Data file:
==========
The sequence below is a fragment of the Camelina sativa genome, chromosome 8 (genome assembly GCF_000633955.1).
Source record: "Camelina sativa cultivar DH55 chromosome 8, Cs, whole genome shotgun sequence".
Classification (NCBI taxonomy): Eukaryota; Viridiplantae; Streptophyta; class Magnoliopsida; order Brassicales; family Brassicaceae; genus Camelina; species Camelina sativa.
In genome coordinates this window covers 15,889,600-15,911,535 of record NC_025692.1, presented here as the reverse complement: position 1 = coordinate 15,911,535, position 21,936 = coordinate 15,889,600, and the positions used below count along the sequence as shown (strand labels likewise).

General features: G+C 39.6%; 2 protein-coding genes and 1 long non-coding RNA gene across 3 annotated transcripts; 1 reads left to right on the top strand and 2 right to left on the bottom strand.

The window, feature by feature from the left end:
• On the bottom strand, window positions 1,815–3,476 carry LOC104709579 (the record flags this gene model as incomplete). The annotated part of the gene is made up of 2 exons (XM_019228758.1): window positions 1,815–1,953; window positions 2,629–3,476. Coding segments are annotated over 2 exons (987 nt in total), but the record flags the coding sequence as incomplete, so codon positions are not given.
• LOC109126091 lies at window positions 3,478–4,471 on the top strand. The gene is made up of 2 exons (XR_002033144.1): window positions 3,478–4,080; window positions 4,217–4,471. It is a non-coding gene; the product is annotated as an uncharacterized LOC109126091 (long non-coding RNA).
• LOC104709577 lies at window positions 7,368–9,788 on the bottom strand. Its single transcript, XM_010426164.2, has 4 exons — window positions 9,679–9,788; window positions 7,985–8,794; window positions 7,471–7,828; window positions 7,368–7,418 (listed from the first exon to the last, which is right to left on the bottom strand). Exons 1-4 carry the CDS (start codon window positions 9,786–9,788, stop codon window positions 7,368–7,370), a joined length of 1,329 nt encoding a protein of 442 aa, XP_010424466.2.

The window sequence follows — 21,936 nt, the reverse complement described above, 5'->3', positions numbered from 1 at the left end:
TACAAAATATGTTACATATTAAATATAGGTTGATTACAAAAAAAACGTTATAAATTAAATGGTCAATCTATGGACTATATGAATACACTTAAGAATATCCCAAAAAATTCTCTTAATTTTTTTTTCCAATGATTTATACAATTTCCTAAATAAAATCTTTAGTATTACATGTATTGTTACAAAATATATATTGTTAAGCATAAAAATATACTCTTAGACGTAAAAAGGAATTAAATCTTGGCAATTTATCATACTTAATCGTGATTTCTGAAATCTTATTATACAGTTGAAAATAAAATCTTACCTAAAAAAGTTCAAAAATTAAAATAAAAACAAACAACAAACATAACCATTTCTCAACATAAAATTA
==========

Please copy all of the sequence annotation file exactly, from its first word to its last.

The sequence below is a fragment of the Camelina sativa genome, chromosome 8 (genome assembly GCF_000633955.1).
Source record: "Camelina sativa cultivar DH55 chromosome 8, Cs, whole genome shotgun sequence".
Classification (NCBI taxonomy): Eukaryota; Viridiplantae; Streptophyta; class Magnoliopsida; order Brassicales; family Brassicaceae; genus Camelina; species Camelina sativa.
In genome coordinates this window covers 15,889,600-15,911,535 of record NC_025692.1, presented here as the reverse complement: position 1 = coordinate 15,911,535, position 21,936 = coordinate 15,889,600, and the positions used below count along the sequence as shown (strand labels likewise).

General features: G+C 39.6%; 2 protein-coding genes and 1 long non-coding RNA gene across 3 annotated transcripts; 1 reads left to right on the top strand and 2 right to left on the bottom strand.

The window, feature by feature from the left end:
• On the bottom strand, window positions 1,815–3,476 carry LOC104709579 (the record flags this gene model as incomplete). The annotated part of the gene is made up of 2 exons (XM_019228758.1): window positions 1,815–1,953; window positions 2,629–3,476. Coding segments are annotated over 2 exons (987 nt in total), but the record flags the coding sequence as incomplete, so codon positions are not given.
• LOC109126091 lies at window positions 3,478–4,471 on the top strand. The gene is made up of 2 exons (XR_002033144.1): window positions 3,478–4,080; window positions 4,217–4,471. It is a non-coding gene; the product is annotated as an uncharacterized LOC109126091 (long non-coding RNA).
• LOC104709577 lies at window positions 7,368–9,788 on the bottom strand. Its single transcript, XM_010426164.2, has 4 exons — window positions 9,679–9,788; window positions 7,985–8,794; window positions 7,471–7,828; window positions 7,368–7,418 (listed from the first exon to the last, which is right to left on the bottom strand). Exons 1-4 carry the CDS (start codon window positions 9,786–9,788, stop codon window positions 7,368–7,370), a joined length of 1,329 nt encoding a protein of 442 aa, XP_010424466.2.

The window sequence follows — 21,936 nt, the reverse complement described above, 5'->3', positions numbered from 1 at the left end:
TACAAAATATGTTACATATTAAATATAGGTTGATTACAAAAAAAACGTTATAAATTAAATGGTCAATCTATGGACTATATGAATACACTTAAGAATATCCCAAAAAATTCTCTTAATTTTTTTTTCCAATGATTTATACAATTTCCTAAATAAAATCTTTAGTATTACATGTATTGTTACAAAATATATATTGTTAAGCATAAAAATATACTCTTAGACGTAAAAAGGAATTAAATCTTGGCAATTTATCATACTTAATCGTGATTTCTGAAATCTTATTATACAGTTGAAAATAAAATCTTACCTAAAAAAGTTCAAAAATTAAAATAAAAACAAACAACAAACATAACCATTTCTCAACATAAAATTA